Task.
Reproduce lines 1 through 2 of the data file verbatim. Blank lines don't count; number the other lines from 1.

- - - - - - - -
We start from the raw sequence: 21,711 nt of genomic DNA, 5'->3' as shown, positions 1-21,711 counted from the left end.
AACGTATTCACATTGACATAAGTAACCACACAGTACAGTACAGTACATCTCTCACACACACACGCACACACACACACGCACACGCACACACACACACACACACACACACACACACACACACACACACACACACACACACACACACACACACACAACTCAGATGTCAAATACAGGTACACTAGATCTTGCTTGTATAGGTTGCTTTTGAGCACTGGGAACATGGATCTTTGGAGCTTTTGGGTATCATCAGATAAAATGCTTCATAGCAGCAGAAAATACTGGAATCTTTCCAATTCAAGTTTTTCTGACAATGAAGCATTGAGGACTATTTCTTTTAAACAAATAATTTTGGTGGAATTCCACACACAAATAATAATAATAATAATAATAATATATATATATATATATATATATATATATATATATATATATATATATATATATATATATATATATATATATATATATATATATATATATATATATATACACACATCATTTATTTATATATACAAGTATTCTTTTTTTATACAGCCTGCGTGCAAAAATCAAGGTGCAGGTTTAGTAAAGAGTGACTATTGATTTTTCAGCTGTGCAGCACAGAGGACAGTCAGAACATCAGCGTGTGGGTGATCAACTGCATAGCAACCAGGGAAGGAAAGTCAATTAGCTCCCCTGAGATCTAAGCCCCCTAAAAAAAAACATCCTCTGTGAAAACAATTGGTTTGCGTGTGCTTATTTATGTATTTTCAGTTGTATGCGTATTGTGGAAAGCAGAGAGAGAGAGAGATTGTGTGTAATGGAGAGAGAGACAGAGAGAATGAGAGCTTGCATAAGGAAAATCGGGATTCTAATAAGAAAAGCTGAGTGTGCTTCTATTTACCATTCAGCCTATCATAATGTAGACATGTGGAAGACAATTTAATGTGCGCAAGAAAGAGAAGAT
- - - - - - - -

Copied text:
We start from the raw sequence: 21,711 nt of genomic DNA, 5'->3' as shown, positions 1-21,711 counted from the left end.
AACGTATTCACATTGACATAAGTAACCACACAGTACAGTACAGTACATCTCTCACACACACACGCACACACACACACGCACACGCACACACACACACACACACACACACACACACACACACACACACACACACACACACACACACACACACACAACTCAGATGTCAAATACAGGTACACTAGATCTTGCTTGTATAGGTTGCTTTTGAGCACTGGGAACATGGATCTTTGGAGCTTTTGGGTATCATCAGATAAAATGCTTCATAGCAGCAGAAAATACTGGAATCTTTCCAATTCAAGTTTTTCTGACAATGAAGCATTGAGGACTATTTCTTTTAAACAAATAATTTTGGTGGAATTCCACACACAAATAATAATAATAATAATAATAATATATATATATATATATATATATATATATATATATATATATATATATATATATATATATATATATATATATATATATATATATATATATATATATATACACACATCATTTATTTATATATACAAGTATTCTTTTTTTATACAGCCTGCGTGCAAAAATCAAGGTGCAGGTTTAGTAAAGAGTGACTATTGATTTTTCAGCTGTGCAGCACAGAGGACAGTCAGAACATCAGCGTGTGGGTGATCAACTGCATAGCAACCAGGGAAGGAAAGTCAATTAGCTCCCCTGAGATCTAAGCCCCCTAAAAAAAAACATCCTCTGTGAAAACAATTGGTTTGCGTGTGCTTATTTATGTATTTTCAGTTGTATGCGTATTGTGGAAAGCAGAGAGAGAGAGAGATTGTGTGTAATGGAGAGAGAGACAGAGAGAATGAGAGCTTGCATAAGGAAAATCGGGATTCTAATAAGAAAAGCTGAGTGTGCTTCTATTTACCATTCAGCCTATCATAATGTAGACATGTGGAAGACAATTTAATGTGCGCAAGAAAGAGAAGAT